Feds Auction Off Homes Bought With Dirty Money From $3 Billion Pyramid Scheme

Four South Florida homes bought with dirty money (clockwise from top left): Pompano Beach, Hallandale Beach, North Miami Beach, and Deerfield Beach.
Four South Florida homes bought with dirty money (clockwise from top left): Pompano Beach, Hallandale Beach, North Miami Beach, and Deerfield Beach. Photos via U.S. Treasury
In 2017, James Merrill of Massachusetts was sentenced to six years in prison for his role in a massive pyramid scheme that fleeced roughly 1.8 million people out of more than $3 billion. Merrill and his partner, Carlos Wanzeler, made off like bandits with millions in illegitimate gains they dumped into 21 South Florida properties before federal prosecutors caught up with their company, TelexFree. This week, four of those houses, which were seized by the federal government in 2016, went up for auction.

Properties in Hallandale Beach, North Miami Beach, Pompano Beach, and Deerfield Beach were sold to the highest bidder yesterday at the Greater Fort Lauderdale/Broward County Convention Center. The U.S. Treasury Department, which auctioned the homes through CWS Asset Management & Sales, says it plans to use the proceeds from the sales to repay TelexFree victims.

TelexFree remains the largest pyramid scheme prosecuted by the federal government, eclipsing even Bernie Madoff's fraudulent business empire in the number of victims. In the case of TelexFree, the people cheated out of their savings were mostly immigrants from Brazil and the Dominican Republic living in the United States; a smaller number of victims were from dozens of other countries.

As with any pyramid scheme, TelexFree participants got most or all of their pay for recruiting members rather than selling an actual product or service. TelexFree claimed to sell a Skype-like internet phone service for calls to Latin America. But instead of actually selling the product, the company's investors, known as "promoters," used their own money to buy and place ads for the service online to recruit new promoters. TelexFree leaders used the lure of working from home and guaranteed income to hook desperate immigrants. Promoters were promised an eye-popping 200 percent annual return on their initial investment. For more than half of promoters, those returns never came.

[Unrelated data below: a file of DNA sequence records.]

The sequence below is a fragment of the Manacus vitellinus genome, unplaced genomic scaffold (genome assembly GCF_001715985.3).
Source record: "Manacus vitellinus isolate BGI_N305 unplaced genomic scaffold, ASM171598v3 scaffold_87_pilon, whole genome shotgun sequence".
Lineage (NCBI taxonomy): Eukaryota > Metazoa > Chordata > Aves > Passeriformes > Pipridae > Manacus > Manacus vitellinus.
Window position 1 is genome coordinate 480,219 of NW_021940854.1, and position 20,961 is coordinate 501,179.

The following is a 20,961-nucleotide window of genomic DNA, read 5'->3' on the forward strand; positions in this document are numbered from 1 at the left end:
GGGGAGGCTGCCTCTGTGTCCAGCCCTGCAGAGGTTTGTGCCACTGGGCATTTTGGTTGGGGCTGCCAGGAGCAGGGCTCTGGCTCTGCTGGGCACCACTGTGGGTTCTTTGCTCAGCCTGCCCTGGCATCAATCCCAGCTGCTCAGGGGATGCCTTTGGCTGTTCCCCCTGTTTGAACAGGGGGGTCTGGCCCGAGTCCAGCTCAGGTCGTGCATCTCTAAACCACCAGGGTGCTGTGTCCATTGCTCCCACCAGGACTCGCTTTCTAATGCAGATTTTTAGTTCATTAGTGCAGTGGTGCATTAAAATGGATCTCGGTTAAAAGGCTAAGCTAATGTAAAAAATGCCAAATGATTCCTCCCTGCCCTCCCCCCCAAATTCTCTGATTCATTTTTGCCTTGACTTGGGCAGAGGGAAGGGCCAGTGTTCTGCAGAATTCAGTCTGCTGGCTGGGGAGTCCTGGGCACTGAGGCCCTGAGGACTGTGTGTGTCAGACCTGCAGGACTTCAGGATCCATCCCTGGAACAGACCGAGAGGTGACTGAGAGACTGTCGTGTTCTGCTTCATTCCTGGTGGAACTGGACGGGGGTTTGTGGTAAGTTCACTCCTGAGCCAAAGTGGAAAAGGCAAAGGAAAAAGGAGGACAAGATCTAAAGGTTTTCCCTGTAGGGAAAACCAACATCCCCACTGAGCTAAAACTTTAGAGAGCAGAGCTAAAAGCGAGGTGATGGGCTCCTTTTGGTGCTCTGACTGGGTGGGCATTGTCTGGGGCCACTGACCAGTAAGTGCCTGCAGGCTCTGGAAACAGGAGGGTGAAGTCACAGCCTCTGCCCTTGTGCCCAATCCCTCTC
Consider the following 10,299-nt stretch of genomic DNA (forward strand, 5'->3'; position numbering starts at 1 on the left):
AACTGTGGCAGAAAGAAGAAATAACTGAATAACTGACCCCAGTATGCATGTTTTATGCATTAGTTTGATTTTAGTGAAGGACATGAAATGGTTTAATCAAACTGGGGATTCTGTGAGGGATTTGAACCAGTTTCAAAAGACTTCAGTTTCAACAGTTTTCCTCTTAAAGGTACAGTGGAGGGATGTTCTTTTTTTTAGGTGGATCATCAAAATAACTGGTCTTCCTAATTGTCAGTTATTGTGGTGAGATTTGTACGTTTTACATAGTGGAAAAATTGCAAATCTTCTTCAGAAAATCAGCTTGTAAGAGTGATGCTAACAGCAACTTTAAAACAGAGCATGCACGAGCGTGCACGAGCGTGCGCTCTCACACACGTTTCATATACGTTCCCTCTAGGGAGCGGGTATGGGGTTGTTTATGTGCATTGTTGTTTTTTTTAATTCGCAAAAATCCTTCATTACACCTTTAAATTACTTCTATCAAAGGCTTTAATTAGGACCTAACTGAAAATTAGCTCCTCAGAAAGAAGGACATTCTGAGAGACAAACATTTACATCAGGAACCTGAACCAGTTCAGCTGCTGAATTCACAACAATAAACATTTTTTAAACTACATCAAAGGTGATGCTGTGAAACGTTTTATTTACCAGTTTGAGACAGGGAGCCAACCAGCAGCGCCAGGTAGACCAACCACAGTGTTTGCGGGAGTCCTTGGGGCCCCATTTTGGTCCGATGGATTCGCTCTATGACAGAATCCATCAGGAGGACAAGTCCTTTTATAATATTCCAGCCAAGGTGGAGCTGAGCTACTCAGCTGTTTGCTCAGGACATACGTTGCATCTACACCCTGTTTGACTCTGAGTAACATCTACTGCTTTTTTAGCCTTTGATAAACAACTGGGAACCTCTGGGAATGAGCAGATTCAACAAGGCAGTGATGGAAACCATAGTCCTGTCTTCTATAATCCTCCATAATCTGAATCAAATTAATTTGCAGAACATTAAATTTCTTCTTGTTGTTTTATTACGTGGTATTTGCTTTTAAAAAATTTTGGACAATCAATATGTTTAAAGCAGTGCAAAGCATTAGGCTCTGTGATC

Stories that begin with corrupt millionaire scammers getting their comeuppance usually end with mansions and beach getaways being seized by the feds — but not this one. Most of the homes purchased by shell companies run by Merrill and Wanzeler are relatively modest in comparison to the multimillion-dollar condos cherished by plutocrats looking to launder money in South Florida real estate.

The North Miami Beach property, located in the Washington Park neighborhood, is 1,016 square feet with three bedrooms and one bath. Merrill and Wanzeler purchased the home for $79,000 in 2013 in the name of a corporate entity they managed, CNW Realty State LLC. The home is now valued at more than $100,000.

The house in Deerfield Beach, also a three-bed, one bath, was purchased in 2013 for $69,000 by CNW Realty State. It was valued at $83,240 when it was seized by the federal government. The properties in Pompano Beach and Hallandale Beach are valued at $193,000 and $152,000, respectively.

In 2016, the Treasury Department subjected Miami-Dade County to greater transparency when it came to large-dollar real-estate transactions. Last year, the department's Financial Crimes Enforcement Network, known as FinCEN, lowered existing price thresholds — from $1 million to $300,000 — that require corporate entities to reveal their owners to title insurance companies handling the property sales. The lower requirements first went into effect in Miami-Dade and then were expanded to Broward and Palm Beach Counties.

None of the TelexFree homes up for auction this week would've triggered the new FinCEN disclosure requirement had it existed in 2013.

According to CWS Auctions, the winning bid amount and name of the buyer will be made public within 30 days of the date the government signs off on the offer. 
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Manuel Madrid is a former staff writer for Miami New Times. The child of Venezuelan immigrants, he grew up in Pompano Beach. He studied finance at Virginia Commonwealth University and worked as a writing fellow for the magazine The American Prospect in Washington, D.C.